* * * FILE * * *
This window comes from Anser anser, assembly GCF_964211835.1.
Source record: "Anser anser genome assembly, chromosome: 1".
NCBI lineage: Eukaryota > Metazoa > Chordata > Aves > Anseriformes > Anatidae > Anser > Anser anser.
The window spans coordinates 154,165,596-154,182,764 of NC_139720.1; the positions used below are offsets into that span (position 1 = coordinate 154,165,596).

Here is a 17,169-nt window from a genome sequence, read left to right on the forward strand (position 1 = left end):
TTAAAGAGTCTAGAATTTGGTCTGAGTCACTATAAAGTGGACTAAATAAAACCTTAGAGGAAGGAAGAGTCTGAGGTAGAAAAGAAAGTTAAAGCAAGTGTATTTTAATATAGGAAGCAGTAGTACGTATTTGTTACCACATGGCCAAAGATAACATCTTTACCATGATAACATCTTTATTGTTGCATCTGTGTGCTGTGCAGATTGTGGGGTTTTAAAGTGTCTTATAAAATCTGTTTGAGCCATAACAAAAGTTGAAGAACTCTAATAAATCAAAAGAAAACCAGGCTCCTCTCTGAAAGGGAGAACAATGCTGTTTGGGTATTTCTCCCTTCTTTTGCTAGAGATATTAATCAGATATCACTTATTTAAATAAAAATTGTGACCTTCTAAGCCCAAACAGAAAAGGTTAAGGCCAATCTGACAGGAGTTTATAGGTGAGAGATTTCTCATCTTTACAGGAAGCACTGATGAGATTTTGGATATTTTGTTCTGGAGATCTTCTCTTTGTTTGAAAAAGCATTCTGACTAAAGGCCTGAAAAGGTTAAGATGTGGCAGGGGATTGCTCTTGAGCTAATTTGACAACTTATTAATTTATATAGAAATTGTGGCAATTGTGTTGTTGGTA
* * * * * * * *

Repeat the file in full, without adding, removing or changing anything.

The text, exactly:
This window comes from Anser anser, assembly GCF_964211835.1.
Source record: "Anser anser genome assembly, chromosome: 1".
NCBI lineage: Eukaryota > Metazoa > Chordata > Aves > Anseriformes > Anatidae > Anser > Anser anser.
The window spans coordinates 154,165,596-154,182,764 of NC_139720.1; the positions used below are offsets into that span (position 1 = coordinate 154,165,596).

Here is a 17,169-nt window from a genome sequence, read left to right on the forward strand (position 1 = left end):
TTAAAGAGTCTAGAATTTGGTCTGAGTCACTATAAAGTGGACTAAATAAAACCTTAGAGGAAGGAAGAGTCTGAGGTAGAAAAGAAAGTTAAAGCAAGTGTATTTTAATATAGGAAGCAGTAGTACGTATTTGTTACCACATGGCCAAAGATAACATCTTTACCATGATAACATCTTTATTGTTGCATCTGTGTGCTGTGCAGATTGTGGGGTTTTAAAGTGTCTTATAAAATCTGTTTGAGCCATAACAAAAGTTGAAGAACTCTAATAAATCAAAAGAAAACCAGGCTCCTCTCTGAAAGGGAGAACAATGCTGTTTGGGTATTTCTCCCTTCTTTTGCTAGAGATATTAATCAGATATCACTTATTTAAATAAAAATTGTGACCTTCTAAGCCCAAACAGAAAAGGTTAAGGCCAATCTGACAGGAGTTTATAGGTGAGAGATTTCTCATCTTTACAGGAAGCACTGATGAGATTTTGGATATTTTGTTCTGGAGATCTTCTCTTTGTTTGAAAAAGCATTCTGACTAAAGGCCTGAAAAGGTTAAGATGTGGCAGGGGATTGCTCTTGAGCTAATTTGACAACTTATTAATTTATATAGAAATTGTGGCAATTGTGTTGTTGGTA